- The political right lacks a common road map. After eight years of a self-proclaimed leftist government, we might presume that a political change, if any, might favor the right. The right is the fringe with the most political influence in public opinion, although its ranks are divided. Guillermo Lasso, former presidential candidate and leader of the Creo party, is leading the renewal of the right. He is the alternative candidate who, at least for now, has the greatest presence in the country and the best position in the opinion polls. Lasso does not hide his desire to replace Correa in 2017.
The Mayor of Guayaquil, Jaime Nebot, is the local official from the right who has most acrimoniously confronted Correa-ism. After two previous unsuccessful presidential campaigns, Nebot states that he will not attempt a third. His alliance with Mauricio Rodas, the center-right Mayor of Quito, and Paul Carrasco, the militant leftist Prefect of Azuay, leads many analysts to believe that this initiative could result in the presidential candidacy of one of the three. None of this is certain. The fact is that Lasso, Rhodes and Nebot are figures of a right fringe which lacks a strategy to reach Presidential office.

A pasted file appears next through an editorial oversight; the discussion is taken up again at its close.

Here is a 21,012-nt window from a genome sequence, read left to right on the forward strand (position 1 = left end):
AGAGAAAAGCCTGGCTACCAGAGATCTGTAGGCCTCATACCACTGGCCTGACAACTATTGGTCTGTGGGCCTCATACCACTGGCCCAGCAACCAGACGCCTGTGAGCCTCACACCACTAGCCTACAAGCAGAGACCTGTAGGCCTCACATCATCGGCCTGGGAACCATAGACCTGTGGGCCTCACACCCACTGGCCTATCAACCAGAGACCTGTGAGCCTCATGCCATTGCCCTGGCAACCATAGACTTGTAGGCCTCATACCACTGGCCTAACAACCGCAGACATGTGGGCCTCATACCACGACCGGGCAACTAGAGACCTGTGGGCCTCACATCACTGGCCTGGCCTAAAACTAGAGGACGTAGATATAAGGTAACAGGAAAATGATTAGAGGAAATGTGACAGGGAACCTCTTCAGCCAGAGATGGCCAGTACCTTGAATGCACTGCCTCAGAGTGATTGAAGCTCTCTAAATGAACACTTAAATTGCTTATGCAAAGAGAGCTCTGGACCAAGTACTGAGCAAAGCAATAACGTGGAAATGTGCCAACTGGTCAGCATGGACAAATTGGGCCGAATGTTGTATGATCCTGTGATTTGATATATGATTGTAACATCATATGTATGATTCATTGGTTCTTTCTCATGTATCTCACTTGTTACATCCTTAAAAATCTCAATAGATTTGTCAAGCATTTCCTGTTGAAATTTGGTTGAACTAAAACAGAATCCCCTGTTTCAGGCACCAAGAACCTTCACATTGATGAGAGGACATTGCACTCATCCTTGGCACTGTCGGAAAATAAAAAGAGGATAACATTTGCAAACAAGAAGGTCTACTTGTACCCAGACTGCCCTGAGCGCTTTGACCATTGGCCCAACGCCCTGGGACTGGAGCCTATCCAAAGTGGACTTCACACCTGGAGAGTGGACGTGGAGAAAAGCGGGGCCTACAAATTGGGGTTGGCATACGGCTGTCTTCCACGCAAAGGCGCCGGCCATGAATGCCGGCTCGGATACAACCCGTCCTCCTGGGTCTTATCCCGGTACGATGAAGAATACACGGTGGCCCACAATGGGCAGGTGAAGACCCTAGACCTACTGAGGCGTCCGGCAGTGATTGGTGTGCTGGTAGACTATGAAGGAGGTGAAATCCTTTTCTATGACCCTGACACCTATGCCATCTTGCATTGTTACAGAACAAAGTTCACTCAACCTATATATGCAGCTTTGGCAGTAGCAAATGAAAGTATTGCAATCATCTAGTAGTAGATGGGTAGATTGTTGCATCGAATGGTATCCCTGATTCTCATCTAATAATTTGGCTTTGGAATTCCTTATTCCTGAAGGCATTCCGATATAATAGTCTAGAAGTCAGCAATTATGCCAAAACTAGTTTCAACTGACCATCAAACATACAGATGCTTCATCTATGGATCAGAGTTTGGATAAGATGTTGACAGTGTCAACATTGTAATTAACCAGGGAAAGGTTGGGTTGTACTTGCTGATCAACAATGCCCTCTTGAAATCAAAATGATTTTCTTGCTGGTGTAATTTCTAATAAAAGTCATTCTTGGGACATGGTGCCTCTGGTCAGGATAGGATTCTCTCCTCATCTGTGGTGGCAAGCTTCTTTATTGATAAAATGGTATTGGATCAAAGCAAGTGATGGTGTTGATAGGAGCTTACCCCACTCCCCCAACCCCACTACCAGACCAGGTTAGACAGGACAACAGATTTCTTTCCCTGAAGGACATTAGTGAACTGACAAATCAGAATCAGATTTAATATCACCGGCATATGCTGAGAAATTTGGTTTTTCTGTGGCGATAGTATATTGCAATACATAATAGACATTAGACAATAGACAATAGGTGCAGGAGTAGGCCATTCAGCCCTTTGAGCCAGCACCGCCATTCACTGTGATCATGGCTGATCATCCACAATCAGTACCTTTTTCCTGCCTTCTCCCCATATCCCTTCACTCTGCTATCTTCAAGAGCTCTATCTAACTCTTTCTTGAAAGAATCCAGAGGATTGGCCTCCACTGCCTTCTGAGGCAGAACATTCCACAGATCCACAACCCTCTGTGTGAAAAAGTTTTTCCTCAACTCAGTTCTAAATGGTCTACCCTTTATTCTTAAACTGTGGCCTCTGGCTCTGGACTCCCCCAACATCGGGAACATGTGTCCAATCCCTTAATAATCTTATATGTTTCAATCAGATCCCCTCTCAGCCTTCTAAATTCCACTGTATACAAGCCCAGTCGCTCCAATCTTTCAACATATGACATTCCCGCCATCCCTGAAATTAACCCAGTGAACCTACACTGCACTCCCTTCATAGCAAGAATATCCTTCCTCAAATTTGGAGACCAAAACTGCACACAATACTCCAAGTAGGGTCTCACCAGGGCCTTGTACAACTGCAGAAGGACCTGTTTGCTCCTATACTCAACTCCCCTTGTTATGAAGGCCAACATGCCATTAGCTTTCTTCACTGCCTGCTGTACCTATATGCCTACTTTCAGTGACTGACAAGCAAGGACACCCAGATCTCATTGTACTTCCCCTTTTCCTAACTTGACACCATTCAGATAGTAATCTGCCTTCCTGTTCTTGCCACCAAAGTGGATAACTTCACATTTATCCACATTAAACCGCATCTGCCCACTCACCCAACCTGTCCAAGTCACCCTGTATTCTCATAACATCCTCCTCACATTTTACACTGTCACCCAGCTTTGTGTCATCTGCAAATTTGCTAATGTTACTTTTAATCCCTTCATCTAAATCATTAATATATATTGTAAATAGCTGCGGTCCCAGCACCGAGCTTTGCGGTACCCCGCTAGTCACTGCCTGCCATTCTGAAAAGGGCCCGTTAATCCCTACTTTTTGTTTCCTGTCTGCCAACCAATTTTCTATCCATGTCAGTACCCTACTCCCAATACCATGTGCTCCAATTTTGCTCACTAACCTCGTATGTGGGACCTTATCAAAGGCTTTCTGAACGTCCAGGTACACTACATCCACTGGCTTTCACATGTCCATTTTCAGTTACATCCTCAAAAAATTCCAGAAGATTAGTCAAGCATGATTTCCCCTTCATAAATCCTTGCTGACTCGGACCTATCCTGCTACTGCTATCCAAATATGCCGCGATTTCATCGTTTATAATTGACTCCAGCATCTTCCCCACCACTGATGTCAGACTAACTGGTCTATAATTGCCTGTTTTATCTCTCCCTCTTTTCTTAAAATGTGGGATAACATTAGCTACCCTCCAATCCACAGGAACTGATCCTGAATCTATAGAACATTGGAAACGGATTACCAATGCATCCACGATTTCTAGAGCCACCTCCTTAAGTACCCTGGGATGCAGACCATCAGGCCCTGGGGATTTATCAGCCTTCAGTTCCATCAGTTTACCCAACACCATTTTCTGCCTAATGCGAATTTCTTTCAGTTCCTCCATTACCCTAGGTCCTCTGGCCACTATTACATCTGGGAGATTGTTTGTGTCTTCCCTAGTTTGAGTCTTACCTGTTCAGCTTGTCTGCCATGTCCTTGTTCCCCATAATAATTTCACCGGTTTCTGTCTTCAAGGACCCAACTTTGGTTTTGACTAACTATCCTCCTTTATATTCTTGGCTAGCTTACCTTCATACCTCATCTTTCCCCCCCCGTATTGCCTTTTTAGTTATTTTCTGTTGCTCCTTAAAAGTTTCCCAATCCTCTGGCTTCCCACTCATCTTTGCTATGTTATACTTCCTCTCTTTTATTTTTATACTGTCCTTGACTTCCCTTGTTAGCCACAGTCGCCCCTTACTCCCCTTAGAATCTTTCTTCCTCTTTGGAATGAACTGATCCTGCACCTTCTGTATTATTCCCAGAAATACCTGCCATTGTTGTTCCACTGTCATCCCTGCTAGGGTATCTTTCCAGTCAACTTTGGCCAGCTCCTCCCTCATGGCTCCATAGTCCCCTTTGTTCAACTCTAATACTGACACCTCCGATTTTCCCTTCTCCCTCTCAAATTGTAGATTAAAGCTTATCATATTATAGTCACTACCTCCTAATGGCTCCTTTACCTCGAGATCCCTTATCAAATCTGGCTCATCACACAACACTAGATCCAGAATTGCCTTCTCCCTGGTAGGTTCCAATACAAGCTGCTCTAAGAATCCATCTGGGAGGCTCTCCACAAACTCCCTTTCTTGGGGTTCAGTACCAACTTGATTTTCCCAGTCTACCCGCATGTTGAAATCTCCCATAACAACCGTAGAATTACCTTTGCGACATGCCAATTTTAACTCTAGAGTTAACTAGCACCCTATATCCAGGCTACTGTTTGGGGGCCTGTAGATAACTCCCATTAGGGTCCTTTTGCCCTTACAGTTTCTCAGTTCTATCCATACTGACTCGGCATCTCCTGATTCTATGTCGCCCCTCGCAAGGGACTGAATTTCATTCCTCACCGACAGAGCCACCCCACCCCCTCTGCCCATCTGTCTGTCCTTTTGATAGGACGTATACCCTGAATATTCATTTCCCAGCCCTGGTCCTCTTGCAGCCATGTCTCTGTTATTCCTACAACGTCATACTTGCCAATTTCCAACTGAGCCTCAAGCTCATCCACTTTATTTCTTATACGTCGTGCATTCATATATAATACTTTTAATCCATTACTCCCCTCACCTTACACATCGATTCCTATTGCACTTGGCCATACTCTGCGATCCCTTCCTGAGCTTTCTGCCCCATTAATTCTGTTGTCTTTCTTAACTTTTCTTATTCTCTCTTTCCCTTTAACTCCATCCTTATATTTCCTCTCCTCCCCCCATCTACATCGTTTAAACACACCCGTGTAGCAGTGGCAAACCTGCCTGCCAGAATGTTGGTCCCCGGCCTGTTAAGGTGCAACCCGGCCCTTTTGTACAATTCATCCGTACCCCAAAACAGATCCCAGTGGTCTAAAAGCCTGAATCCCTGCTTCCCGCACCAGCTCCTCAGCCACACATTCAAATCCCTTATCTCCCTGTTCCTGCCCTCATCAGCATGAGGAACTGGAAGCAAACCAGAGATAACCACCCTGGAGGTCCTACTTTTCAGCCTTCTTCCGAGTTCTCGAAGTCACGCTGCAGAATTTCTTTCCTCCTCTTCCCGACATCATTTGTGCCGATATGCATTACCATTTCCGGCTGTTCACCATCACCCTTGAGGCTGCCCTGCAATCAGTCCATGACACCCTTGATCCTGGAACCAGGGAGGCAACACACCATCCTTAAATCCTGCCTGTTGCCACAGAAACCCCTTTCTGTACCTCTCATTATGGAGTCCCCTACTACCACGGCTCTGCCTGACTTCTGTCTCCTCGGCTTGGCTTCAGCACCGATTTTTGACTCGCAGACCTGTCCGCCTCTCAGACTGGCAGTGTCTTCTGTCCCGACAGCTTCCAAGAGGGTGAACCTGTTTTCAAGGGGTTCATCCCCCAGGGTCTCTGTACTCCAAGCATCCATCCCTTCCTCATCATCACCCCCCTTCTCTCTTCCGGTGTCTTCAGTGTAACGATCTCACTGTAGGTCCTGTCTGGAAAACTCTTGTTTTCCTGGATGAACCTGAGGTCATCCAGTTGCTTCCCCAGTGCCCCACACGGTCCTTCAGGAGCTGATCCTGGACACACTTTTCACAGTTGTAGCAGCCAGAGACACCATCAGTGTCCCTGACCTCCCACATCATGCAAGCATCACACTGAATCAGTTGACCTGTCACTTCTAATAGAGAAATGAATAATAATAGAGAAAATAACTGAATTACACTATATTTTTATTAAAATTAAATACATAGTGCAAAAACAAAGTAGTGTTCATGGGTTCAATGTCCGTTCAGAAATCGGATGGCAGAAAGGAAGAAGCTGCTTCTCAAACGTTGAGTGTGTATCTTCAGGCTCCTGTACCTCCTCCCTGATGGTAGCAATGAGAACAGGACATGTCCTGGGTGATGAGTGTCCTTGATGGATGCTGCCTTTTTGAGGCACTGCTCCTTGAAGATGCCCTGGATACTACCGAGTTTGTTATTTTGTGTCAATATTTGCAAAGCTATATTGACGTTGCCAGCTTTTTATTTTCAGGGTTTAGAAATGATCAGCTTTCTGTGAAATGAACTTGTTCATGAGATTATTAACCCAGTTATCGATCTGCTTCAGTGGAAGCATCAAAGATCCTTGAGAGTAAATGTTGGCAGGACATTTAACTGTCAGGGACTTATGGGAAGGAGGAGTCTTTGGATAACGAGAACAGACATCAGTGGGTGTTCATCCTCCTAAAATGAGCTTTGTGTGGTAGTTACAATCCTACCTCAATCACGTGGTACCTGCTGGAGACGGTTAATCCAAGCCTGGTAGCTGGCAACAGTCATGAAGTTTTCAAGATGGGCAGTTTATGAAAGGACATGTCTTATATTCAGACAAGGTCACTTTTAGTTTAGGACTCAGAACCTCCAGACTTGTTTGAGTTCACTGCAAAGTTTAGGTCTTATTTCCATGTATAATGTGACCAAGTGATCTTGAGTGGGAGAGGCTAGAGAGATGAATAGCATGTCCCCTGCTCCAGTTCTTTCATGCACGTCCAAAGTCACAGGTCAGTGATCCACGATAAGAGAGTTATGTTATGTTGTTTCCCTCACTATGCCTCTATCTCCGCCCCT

- No alternatives in the center and even worse in the anti-Correa left. A renovation similar to Guillermo Lasso’s efforts on the right does not exist in the political center or the sector which, in other countries, occupies the contemporary left. This ground is claimed by the Avanza party, created from the government by its leader Ramiro González. Former President of the Board of Ecuadorian Social Security Institute (IESS) and former Minister of Industry, González has recently split from the government. It is no secret that he aspires to Presidential office. His privileged relationship with the President, and the governmental support he received to create his party, cast doubt on his political independence and his sincere desire to encourage a social democratic trend. Looking at the figures, however, he is the leader of the second most popular party after Correa’s, with the largest number of elected local officials.